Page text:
As major hurricane Matthew rapidly intensified into a Category 5 just north of Colombia, something peculiar was lighting up the skies far above Matthew's devastating winds and gargantuan waves. Lightning was electrifying the skies for hundreds of miles around Matthew's eyewall and eastern feederbands.
But this wasn't entirely the normal lightning that you think of that zig-zags its way to the ground. Although lightning was also striking the Caribbean Sea below, there were also upper atmospheric lightning strikes, called sprites, exploding above the high thunderstorm cloud tops below.
Incredible photos of lightning around the world
Lightning: 'Nature's fireworks'
Lightning: 'Nature's fireworks'
Lightning strikes over buildings during heavy rainfall in Kunshan, Jiangsu province, September 2, 2014. Picture taken September 2, 2014. REUTERS/Stringer
Volcanic lightning is seen at an eruption of Mount Sakurajima, in this photo taken from Tarumizu city, Kagoshima prefecture, southwestern Japan, in this photo taken by Kyodo February 5, 2016. A Japanese volcano about 50 km (30 miles) from a nuclear plant erupted on Friday, Japan's Meteorological Agency said, sending fountains of lava into the night sky. Mandatory credit REUTERS/Kyodo ATTENTION EDITORS - FOR EDITORIAL USE ONLY. NOT FOR SALE FOR MARKETING OR ADVERTISING CAMPAIGNS. THIS IMAGE HAS BEEN SUPPLIED BY A THIRD PARTY. IT IS DISTRIBUTED, EXACTLY AS RECEIVED BY REUTERS, AS A SERVICE TO CLIENTS. MANDATORY CREDIT. JAPAN OUT. NO COMMERCIAL OR EDITORIAL SALES IN JAPAN. TPX IMAGES OF THE DAY
Mass lightning bolts light up night skies by Daggett airport from monsoon storms passing over the high deserts early Wednesday, north of Barstow, California, July 1, 2015. Picture taken using long exposure. REUTERS/Gene Blevins
Lightning strikes over Lake Maracaibo in the village of Congo Mirador, where the Catatumbo River feeds into the lake, in the western state of Zulia October 22, 2014. This year the Catatumbo Lightning was approved for inclusion in the 2015 edition of Guinness World Records, dethroning the Congolese town of Kifuka as the place with the world's most lightning bolts per square kilometer each year at 250. Scientists think the Catatumbo, named for a river that runs into the lake, is normal lightning that just happens to occur far more than anywhere else, due to local topography and wind patterns. Picture taken with long exposure October 22, 2014. REUTERS/Jorge Silva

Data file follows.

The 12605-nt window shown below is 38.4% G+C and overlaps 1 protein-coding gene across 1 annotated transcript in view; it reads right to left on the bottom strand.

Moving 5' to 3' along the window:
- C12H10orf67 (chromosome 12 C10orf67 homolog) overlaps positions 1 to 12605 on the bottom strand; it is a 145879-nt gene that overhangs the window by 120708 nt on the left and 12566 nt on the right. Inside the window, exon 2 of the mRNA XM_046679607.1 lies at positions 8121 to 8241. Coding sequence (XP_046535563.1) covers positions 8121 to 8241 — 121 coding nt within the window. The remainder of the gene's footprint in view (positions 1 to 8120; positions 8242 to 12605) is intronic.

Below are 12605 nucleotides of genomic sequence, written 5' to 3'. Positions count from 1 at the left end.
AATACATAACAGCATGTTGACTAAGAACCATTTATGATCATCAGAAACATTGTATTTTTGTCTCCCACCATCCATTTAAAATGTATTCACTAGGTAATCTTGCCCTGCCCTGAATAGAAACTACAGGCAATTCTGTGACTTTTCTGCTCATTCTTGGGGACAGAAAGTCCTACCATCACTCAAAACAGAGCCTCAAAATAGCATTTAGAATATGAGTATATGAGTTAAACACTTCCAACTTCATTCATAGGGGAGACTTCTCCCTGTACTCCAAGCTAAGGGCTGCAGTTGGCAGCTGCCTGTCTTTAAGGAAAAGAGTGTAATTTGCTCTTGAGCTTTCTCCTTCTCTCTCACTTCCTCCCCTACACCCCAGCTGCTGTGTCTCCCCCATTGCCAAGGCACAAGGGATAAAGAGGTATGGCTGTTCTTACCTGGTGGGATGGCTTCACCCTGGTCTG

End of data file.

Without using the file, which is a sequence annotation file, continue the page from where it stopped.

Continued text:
Lightning strikes over a power station during a storm in the city of Ashkelon October 28, 2015. REUTERS/ Amir Cohen TPX IMAGES OF THE DAY
A monsoon lightning storm strikes the Mandalay Bay Resorts and Casino (L) and Luxor hotels in Las Vegas, Nevada late July 7, 2014. Monsoon storms are forecast for the the rest of the week in the Nevada and Arizona states. The Luxor Sky Beam can be seen shining into the sky from the top of the hotel's pyramid structure. Picture taken July 7. REUTERS/Gene Blevins (
A streak of lightning is seen above the skyline of Nanning during a thunderstorm in Guangxi Zhuang Autonomous region June 5, 2014. Picture taken June 5, 2014. REUTERS/Stringer
A lightning storm is pictured over the sea near the popular tourist destination of Cancun August 13, 2013. REUTERS/Victor Ruiz Garcia
Lightning strikes over a pier during a storm in Atlit, near the northern Israeli city of Haifa October 25, 2012. REUTERS/Baz Ratner